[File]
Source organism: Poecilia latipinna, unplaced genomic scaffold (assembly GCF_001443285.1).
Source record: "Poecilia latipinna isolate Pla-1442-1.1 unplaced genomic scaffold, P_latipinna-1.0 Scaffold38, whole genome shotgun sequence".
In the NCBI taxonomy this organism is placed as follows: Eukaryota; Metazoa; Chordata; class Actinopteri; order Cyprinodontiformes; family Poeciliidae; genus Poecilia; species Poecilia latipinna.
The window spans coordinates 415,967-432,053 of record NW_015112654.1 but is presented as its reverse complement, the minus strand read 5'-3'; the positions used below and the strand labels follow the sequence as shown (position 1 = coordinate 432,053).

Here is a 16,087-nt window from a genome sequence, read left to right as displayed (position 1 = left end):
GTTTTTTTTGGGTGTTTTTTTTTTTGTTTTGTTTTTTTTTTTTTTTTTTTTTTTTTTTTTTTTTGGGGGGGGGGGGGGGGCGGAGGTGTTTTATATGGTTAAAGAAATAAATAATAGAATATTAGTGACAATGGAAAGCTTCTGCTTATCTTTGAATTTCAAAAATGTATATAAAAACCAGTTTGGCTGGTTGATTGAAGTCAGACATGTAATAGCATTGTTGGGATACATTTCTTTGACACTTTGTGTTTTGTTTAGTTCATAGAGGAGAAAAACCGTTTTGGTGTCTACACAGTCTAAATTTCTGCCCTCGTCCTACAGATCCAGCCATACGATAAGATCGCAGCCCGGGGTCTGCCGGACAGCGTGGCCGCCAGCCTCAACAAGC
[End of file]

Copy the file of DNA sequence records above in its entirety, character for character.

Source organism: Poecilia latipinna, unplaced genomic scaffold (assembly GCF_001443285.1).
Source record: "Poecilia latipinna isolate Pla-1442-1.1 unplaced genomic scaffold, P_latipinna-1.0 Scaffold38, whole genome shotgun sequence".
In the NCBI taxonomy this organism is placed as follows: Eukaryota; Metazoa; Chordata; class Actinopteri; order Cyprinodontiformes; family Poeciliidae; genus Poecilia; species Poecilia latipinna.
The window spans coordinates 415,967-432,053 of record NW_015112654.1 but is presented as its reverse complement, the minus strand read 5'-3'; the positions used below and the strand labels follow the sequence as shown (position 1 = coordinate 432,053).

Here is a 16,087-nt window from a genome sequence, read left to right as displayed (position 1 = left end):
GTTTTTTTTGGGTGTTTTTTTTTTTGTTTTGTTTTTTTTTTTTTTTTTTTTTTTTTTTTTTTTTGGGGGGGGGGGGGGGGCGGAGGTGTTTTATATGGTTAAAGAAATAAATAATAGAATATTAGTGACAATGGAAAGCTTCTGCTTATCTTTGAATTTCAAAAATGTATATAAAAACCAGTTTGGCTGGTTGATTGAAGTCAGACATGTAATAGCATTGTTGGGATACATTTCTTTGACACTTTGTGTTTTGTTTAGTTCATAGAGGAGAAAAACCGTTTTGGTGTCTACACAGTCTAAATTTCTGCCCTCGTCCTACAGATCCAGCCATACGATAAGATCGCAGCCCGGGGTCTGCCGGACAGCGTGGCCGCCAGCCTCAACAAGC